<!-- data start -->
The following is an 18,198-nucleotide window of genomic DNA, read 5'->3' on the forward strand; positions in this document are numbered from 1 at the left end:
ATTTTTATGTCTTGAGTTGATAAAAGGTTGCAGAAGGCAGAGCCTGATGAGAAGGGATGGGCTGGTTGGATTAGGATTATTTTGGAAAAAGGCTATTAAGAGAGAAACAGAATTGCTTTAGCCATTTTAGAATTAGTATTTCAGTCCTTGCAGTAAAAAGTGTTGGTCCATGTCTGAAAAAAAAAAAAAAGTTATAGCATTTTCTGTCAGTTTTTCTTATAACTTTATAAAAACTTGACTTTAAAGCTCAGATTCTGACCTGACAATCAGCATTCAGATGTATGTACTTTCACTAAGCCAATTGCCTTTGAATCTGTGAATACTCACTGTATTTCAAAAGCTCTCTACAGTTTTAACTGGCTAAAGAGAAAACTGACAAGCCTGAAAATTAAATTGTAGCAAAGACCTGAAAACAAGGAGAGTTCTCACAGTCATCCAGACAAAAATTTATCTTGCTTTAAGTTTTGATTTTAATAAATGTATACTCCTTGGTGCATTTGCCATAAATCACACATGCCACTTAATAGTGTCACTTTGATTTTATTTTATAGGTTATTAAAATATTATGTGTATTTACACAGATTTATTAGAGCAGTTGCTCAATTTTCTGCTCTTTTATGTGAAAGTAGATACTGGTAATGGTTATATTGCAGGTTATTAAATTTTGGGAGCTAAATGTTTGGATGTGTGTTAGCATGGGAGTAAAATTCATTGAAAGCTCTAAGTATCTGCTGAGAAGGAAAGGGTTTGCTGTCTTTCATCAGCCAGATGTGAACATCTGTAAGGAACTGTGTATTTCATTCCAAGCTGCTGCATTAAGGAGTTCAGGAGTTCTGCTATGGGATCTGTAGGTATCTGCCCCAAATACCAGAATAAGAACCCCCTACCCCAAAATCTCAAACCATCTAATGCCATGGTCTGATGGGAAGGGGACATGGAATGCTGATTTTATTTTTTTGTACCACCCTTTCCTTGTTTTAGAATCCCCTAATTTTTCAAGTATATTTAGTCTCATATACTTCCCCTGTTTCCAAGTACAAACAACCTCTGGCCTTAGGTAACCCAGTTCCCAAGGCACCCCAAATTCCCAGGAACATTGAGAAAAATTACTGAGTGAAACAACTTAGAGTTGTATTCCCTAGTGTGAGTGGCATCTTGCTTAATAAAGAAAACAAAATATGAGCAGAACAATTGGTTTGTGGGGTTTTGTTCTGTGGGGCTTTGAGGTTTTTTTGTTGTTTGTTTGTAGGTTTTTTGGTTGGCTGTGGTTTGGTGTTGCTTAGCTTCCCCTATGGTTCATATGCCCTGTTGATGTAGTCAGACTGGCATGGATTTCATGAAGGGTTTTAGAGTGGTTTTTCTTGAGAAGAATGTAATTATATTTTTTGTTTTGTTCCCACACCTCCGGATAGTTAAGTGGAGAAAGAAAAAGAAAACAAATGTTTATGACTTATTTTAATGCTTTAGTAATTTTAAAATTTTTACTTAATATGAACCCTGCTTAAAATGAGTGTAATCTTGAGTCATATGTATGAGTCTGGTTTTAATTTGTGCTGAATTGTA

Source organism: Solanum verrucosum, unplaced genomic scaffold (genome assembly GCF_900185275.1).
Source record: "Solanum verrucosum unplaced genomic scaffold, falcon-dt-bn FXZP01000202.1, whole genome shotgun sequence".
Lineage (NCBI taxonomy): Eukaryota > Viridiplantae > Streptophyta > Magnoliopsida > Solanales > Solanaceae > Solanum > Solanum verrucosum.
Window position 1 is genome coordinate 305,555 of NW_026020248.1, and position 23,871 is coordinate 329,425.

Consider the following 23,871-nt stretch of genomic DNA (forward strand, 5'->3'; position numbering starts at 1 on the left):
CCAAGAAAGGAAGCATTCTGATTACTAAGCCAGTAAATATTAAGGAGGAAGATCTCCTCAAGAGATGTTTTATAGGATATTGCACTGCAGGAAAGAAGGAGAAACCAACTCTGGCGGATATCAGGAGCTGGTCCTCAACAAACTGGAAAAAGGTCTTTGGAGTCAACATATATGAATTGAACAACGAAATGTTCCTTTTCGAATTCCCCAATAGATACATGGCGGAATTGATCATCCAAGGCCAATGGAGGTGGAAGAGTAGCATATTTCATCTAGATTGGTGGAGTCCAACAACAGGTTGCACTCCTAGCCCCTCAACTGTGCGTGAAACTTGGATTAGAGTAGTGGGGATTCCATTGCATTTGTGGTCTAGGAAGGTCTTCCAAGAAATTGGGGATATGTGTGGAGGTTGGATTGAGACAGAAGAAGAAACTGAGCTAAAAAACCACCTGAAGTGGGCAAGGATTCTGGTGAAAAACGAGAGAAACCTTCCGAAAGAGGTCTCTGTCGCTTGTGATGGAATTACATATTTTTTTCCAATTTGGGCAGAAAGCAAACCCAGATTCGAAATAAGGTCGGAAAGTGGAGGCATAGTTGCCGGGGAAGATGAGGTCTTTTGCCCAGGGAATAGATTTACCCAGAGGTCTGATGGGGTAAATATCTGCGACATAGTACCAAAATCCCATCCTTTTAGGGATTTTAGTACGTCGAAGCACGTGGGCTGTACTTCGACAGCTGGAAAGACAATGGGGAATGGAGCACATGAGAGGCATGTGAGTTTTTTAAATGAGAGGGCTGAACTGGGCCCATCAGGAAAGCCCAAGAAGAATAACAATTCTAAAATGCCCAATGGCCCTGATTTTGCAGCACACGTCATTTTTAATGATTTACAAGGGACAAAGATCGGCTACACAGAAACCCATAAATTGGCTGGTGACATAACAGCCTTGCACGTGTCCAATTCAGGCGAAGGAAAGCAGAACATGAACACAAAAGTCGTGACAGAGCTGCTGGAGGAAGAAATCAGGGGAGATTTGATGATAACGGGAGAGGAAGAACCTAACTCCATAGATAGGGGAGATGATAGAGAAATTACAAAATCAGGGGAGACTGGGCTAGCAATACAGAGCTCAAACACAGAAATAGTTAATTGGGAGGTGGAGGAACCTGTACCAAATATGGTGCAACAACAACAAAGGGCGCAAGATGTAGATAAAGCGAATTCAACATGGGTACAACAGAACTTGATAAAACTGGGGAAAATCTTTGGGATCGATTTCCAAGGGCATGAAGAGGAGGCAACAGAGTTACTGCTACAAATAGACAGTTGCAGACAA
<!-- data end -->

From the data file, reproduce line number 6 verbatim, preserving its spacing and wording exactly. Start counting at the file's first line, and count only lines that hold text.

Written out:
Window position 1 is genome coordinate 305,555 of NW_026020248.1, and position 23,871 is coordinate 329,425.